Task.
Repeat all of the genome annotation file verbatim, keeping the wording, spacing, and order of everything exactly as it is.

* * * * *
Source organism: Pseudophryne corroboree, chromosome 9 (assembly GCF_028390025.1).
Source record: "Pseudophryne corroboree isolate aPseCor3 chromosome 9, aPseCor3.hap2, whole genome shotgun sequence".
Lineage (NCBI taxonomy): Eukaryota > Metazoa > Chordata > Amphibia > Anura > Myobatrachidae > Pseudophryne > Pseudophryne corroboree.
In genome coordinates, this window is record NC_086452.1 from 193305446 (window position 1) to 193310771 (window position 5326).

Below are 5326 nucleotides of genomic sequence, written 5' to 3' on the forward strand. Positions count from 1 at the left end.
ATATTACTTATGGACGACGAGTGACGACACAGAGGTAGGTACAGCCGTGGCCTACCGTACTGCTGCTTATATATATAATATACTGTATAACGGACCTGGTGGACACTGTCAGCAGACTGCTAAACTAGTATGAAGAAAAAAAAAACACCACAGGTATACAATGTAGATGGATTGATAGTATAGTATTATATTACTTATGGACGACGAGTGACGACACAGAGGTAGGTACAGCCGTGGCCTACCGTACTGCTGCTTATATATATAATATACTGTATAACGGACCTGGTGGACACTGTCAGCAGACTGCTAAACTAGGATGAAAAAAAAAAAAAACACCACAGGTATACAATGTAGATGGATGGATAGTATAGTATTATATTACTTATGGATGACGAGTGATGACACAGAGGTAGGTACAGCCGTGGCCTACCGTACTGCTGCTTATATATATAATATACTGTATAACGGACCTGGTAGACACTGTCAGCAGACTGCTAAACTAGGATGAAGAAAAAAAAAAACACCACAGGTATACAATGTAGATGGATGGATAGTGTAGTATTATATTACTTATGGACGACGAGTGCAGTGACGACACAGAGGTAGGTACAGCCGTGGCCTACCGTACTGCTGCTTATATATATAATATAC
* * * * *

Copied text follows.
Source organism: Pseudophryne corroboree, chromosome 9 (assembly GCF_028390025.1).
Source record: "Pseudophryne corroboree isolate aPseCor3 chromosome 9, aPseCor3.hap2, whole genome shotgun sequence".
Lineage (NCBI taxonomy): Eukaryota > Metazoa > Chordata > Amphibia > Anura > Myobatrachidae > Pseudophryne > Pseudophryne corroboree.
In genome coordinates, this window is record NC_086452.1 from 193305446 (window position 1) to 193310771 (window position 5326).

Below are 5326 nucleotides of genomic sequence, written 5' to 3' on the forward strand. Positions count from 1 at the left end.
ATATTACTTATGGACGACGAGTGACGACACAGAGGTAGGTACAGCCGTGGCCTACCGTACTGCTGCTTATATATATAATATACTGTATAACGGACCTGGTGGACACTGTCAGCAGACTGCTAAACTAGTATGAAGAAAAAAAAAACACCACAGGTATACAATGTAGATGGATTGATAGTATAGTATTATATTACTTATGGACGACGAGTGACGACACAGAGGTAGGTACAGCCGTGGCCTACCGTACTGCTGCTTATATATATAATATACTGTATAACGGACCTGGTGGACACTGTCAGCAGACTGCTAAACTAGGATGAAAAAAAAAAAAAACACCACAGGTATACAATGTAGATGGATGGATAGTATAGTATTATATTACTTATGGATGACGAGTGATGACACAGAGGTAGGTACAGCCGTGGCCTACCGTACTGCTGCTTATATATATAATATACTGTATAACGGACCTGGTAGACACTGTCAGCAGACTGCTAAACTAGGATGAAGAAAAAAAAAAACACCACAGGTATACAATGTAGATGGATGGATAGTGTAGTATTATATTACTTATGGACGACGAGTGCAGTGACGACACAGAGGTAGGTACAGCCGTGGCCTACCGTACTGCTGCTTATATATATAATATAC